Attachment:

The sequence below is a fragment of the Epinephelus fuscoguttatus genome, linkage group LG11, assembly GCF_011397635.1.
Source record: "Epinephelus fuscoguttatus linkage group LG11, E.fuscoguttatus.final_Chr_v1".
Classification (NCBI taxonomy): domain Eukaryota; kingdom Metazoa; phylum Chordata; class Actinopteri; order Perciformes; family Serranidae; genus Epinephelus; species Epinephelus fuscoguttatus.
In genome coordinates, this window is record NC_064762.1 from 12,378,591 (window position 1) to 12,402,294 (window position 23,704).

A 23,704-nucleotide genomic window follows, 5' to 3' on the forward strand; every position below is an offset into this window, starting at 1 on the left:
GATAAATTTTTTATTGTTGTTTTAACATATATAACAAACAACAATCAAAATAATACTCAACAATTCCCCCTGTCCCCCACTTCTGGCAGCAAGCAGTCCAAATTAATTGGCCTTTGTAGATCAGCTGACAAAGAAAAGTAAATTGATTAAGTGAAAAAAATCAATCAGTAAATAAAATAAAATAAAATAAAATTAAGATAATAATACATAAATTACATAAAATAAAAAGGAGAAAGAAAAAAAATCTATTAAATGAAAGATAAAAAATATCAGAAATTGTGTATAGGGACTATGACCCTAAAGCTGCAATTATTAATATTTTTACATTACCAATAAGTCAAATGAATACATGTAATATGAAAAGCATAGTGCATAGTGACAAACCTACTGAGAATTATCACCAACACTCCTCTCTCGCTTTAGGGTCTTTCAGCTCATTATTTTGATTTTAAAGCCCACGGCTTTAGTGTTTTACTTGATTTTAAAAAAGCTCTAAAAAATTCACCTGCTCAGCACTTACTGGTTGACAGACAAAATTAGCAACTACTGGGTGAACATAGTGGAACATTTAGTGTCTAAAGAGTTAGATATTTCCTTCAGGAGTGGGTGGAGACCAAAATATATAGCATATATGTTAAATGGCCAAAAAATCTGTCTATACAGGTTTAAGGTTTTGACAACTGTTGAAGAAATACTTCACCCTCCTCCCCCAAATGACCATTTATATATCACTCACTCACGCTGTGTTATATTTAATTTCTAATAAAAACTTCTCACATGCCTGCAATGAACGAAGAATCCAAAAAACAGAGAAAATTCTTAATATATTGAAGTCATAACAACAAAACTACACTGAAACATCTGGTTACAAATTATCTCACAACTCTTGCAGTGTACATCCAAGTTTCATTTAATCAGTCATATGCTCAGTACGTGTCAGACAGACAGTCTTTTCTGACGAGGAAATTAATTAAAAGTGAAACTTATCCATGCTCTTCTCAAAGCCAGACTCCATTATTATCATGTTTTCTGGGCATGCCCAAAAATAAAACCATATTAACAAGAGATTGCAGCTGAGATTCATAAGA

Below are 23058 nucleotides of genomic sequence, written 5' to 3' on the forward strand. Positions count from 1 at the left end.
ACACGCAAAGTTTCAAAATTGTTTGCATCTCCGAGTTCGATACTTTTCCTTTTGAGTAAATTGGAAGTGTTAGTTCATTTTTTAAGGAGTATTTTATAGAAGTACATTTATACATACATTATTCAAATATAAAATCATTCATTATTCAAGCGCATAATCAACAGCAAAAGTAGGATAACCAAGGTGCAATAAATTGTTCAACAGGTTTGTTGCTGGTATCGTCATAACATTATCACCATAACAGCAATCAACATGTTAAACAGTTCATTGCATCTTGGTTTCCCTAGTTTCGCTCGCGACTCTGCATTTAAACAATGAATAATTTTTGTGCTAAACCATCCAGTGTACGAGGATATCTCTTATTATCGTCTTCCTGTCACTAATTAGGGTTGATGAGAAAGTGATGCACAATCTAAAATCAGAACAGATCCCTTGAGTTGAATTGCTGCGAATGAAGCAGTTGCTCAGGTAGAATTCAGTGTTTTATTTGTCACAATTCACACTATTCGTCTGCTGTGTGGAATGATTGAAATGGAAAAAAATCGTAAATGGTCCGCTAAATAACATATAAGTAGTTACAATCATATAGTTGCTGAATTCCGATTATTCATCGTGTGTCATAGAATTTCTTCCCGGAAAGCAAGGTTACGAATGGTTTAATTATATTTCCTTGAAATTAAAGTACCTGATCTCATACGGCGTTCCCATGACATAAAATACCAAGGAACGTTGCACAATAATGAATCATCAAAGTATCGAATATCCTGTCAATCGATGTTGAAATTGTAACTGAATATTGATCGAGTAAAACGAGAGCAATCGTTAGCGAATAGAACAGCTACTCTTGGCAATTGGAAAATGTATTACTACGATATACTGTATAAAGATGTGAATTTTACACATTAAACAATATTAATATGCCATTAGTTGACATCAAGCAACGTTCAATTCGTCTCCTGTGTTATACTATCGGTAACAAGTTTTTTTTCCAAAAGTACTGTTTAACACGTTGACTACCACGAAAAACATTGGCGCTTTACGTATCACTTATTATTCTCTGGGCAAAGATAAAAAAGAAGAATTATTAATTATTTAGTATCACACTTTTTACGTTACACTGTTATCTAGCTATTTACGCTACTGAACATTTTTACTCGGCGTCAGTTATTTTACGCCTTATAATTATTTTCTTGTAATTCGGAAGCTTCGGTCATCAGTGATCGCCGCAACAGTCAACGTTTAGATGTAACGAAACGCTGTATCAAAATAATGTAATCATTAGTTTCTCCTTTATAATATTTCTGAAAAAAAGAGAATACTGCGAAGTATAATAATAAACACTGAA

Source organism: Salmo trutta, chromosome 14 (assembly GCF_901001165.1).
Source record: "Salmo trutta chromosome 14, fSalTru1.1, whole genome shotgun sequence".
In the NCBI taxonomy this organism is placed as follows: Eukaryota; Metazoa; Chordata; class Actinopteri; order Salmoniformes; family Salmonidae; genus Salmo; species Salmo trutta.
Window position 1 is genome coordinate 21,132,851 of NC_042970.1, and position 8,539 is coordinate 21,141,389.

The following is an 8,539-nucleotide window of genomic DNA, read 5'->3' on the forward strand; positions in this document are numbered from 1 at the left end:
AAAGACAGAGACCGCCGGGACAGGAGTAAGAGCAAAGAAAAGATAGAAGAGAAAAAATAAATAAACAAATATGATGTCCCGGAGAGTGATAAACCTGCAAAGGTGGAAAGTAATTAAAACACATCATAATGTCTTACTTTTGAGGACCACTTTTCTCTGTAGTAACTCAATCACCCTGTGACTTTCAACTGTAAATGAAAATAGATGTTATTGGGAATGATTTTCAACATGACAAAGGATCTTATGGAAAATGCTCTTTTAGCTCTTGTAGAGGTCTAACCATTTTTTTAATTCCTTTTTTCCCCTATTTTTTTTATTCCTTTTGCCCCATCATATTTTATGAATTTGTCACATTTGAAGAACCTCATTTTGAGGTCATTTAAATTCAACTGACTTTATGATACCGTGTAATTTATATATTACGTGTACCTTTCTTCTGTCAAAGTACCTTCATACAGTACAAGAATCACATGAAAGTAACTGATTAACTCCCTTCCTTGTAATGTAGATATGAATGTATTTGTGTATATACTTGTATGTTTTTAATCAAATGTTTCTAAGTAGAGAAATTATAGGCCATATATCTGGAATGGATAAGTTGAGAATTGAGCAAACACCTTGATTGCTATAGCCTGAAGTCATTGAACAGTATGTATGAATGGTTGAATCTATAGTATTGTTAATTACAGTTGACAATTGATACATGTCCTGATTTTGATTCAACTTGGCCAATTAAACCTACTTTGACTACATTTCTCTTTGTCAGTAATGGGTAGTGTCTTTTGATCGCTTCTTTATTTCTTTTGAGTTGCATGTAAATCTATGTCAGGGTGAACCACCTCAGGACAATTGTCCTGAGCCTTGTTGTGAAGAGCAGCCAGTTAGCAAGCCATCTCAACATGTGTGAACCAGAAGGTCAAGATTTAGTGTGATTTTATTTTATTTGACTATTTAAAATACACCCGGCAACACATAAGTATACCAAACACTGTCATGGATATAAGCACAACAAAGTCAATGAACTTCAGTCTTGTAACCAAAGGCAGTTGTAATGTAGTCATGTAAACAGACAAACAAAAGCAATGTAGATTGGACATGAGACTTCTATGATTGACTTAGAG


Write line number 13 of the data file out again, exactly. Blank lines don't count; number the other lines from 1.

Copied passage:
The following is an 8,539-nucleotide window of genomic DNA, read 5'->3' on the forward strand; positions in this document are numbered from 1 at the left end: